ORLANDO | Working for the last 28 years as mission office director in the Dominican Republic has been a labor of love and a dream realized for Ursuline Sister Bernadette “Bernie” Mackay. In recognition of the hundreds of lives she changed in our sister Diocese of San Juan de la Maguana, Bishop Moore Catholic High School honored Sister Mackay at the annual Legacy Gala, Nov. 16 at the Rosen Shingle Creek Resort in Orlando.
The Legacy Gala honors individuals with great influence on Catholic education, particularly in the Diocese of Orlando. “Through her determined ‘YES’ to God’s invitation, our diocesan schools have been impacted by this mission in multiple ways,” said Bishop Moore President, Thomas Doyle. “First, the mission office, under her direction, has provided opportunities for thousands of people from our diocese, many of them teenagers, to participate in mission work for a week or longer. Through this invitation, our students, teachers, and alumni have traveled to the fringes to serve and, inevitably, to encounter the face of Christ in those we have served.”
Since she took her first vows in August 1965, Sister Mackay began teaching and ministering to the poor in Guyana, Barbados, Caracas, New York and later through the Farmworker Ministry (now Hope CommUnity Center).
When she arrived in our sister diocese of San Juan de la Maguana in 1991, many of the communities in that part of the Dominican Republic had poor nutrition and no formal education. Today there are four Catholic Schools and a high school residence program operated by the Diocese of Orlando, with nearly 500 students.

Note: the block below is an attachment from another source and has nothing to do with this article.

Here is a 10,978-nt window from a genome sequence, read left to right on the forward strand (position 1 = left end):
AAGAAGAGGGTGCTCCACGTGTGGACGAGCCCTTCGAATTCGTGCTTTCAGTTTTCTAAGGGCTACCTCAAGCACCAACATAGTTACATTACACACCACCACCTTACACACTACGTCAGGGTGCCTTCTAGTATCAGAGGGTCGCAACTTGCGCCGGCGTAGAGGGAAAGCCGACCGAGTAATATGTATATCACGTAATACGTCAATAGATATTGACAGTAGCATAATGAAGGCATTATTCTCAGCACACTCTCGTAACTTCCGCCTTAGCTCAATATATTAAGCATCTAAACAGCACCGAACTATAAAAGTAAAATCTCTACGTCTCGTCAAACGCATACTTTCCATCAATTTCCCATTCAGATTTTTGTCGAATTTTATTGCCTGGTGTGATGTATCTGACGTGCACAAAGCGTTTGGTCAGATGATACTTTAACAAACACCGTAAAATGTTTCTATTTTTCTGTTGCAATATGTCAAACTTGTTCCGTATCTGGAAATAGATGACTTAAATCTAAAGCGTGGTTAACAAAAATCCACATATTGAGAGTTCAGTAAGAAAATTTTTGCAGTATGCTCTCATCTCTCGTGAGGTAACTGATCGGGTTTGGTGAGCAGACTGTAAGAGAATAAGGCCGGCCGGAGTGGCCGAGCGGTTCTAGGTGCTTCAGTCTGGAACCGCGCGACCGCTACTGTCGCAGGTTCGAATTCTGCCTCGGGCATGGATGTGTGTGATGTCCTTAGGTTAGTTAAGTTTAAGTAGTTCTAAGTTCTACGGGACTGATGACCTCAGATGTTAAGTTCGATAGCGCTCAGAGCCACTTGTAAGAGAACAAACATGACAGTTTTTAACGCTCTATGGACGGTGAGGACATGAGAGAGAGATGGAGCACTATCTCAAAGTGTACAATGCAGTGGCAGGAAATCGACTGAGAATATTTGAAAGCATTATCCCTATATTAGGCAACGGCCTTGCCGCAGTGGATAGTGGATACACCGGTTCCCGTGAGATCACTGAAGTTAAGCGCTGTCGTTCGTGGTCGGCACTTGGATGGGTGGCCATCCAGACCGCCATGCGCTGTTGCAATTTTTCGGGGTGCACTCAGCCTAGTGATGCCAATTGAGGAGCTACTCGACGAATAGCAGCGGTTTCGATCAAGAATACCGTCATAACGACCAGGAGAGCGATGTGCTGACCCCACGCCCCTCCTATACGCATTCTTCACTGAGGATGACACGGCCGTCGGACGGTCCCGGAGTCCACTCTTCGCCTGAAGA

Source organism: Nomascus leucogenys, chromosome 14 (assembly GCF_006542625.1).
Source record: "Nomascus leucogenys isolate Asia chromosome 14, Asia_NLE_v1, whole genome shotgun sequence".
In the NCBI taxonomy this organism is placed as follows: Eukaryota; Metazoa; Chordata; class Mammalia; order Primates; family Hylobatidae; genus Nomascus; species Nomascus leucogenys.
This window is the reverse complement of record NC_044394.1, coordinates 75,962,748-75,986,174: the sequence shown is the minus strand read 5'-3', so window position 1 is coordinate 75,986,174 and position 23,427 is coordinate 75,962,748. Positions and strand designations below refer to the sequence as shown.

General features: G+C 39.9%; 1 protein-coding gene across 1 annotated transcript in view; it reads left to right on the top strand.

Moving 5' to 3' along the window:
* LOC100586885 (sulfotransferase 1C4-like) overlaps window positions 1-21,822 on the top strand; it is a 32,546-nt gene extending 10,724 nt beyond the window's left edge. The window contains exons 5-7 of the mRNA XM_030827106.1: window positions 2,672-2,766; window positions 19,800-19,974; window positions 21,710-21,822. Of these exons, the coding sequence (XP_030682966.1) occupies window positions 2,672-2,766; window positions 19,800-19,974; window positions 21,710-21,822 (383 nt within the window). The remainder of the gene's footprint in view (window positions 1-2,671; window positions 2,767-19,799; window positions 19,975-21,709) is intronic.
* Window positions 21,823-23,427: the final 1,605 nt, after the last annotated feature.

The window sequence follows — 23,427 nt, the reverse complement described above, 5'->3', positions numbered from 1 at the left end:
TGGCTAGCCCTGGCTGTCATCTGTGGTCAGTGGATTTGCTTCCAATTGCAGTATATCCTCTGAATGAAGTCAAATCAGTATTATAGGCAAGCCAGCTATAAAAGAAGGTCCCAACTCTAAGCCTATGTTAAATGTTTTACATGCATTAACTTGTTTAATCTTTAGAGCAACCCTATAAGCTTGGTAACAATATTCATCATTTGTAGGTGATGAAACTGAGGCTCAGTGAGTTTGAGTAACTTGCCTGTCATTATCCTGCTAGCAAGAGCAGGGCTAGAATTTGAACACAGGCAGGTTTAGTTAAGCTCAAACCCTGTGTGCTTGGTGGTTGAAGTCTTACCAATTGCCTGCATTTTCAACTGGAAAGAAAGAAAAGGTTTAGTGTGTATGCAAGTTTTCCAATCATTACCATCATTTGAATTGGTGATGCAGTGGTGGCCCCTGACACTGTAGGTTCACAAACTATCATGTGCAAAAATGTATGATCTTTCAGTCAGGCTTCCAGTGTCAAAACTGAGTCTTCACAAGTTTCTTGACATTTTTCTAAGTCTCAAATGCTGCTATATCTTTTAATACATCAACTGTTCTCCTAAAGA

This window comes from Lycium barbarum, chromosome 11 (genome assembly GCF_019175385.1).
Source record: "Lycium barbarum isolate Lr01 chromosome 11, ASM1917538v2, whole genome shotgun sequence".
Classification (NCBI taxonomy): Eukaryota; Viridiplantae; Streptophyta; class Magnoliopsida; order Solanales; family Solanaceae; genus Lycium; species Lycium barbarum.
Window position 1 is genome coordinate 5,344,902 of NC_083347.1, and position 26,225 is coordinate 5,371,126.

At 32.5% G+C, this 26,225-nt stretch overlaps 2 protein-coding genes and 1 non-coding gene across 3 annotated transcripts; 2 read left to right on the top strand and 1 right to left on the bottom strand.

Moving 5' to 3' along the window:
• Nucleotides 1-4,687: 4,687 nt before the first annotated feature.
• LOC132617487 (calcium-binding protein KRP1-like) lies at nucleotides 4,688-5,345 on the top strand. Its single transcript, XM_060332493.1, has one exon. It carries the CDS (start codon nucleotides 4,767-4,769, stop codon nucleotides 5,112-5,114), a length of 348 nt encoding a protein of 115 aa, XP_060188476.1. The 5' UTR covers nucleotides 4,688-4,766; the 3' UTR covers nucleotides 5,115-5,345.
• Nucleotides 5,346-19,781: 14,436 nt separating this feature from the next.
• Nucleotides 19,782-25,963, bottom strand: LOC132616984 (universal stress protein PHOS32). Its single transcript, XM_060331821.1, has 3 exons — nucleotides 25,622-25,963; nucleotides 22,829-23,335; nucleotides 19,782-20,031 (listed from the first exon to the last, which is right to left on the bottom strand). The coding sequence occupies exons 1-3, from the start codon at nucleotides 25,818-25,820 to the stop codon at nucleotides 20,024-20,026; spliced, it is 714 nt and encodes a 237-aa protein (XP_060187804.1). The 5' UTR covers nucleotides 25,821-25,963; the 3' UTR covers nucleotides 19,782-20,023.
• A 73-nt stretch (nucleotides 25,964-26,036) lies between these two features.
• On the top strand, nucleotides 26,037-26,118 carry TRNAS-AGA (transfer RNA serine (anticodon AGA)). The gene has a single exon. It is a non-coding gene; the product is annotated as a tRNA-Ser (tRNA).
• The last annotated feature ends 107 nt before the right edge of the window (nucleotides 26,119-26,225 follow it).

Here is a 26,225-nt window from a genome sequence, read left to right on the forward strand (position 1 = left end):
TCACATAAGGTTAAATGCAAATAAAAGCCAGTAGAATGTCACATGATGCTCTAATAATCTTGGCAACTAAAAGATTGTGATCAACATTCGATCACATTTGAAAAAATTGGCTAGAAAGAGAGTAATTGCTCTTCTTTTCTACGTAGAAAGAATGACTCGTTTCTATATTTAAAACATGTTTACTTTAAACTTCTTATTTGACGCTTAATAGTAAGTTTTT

In 2012, Sister Mackay obtained scholarships for students to attend Catholic schools in the Diocese of Orlando. “We had some very academically strong students who were showing some leadership potential. They were living in these very isolated villages,” explained Sister Mackay. “They could be an inspiration to the other kids in the village, showing them the world was bigger than the village.”
To date, 20 students have participated in the program, and six attended Bishop Moore in Orlando. “Each of our Catholic High Schools in the diocese have benefited from hosting students from our sister diocese as students in our own schools,” said Scott Brogan, Bishop Moore principal. “Their presence on our campus has inspired an enthusiasm for learning and a deep sense of responsibility. Our students learn as much from them as they learn from attending BMC.”
Several international students have advanced to colleges and universities. The first two to attend Bishop Moore, Luis José “Rubio” Aybar de los Santos and Blander de los Santos, graduated from University of Central Florida recently. Rubio, now a civil engineer, already designed and built his first project, a staircase for St. Maximillian Kolbe School in small mountain town in the Dominican Republic.
Sister Mackay’s desire to “bring the fringe to the center” is a goal she continually pursues and achieves. Most of these students return home to re-invest in their communities. “We are beginning to see on this end (the D.R.) that we all have a place at the table and I think that’s the other reason for the children coming to the U.S. It’s extending our experience of mission and about this diocesan relationship. It’s become a lived reality—not ‘them’ out there. Now ‘them’ are at home with us, around our dinner table.”
Bishop John Noonan and Doyle presented her with the award, a small token of their appreciation. Uncomfortable with gifts, Sister Mackay said she believes the change is occurring as a fruit of the efforts borne by the successful Dominican residents. “It speaks to the other children about what they can dream,” said Sister Mackay. “The dream is not for now. The dream is beyond the tomorrows that don’t seem possible.”
By Glenda Meekins of the Florida Catholic November 18, 2019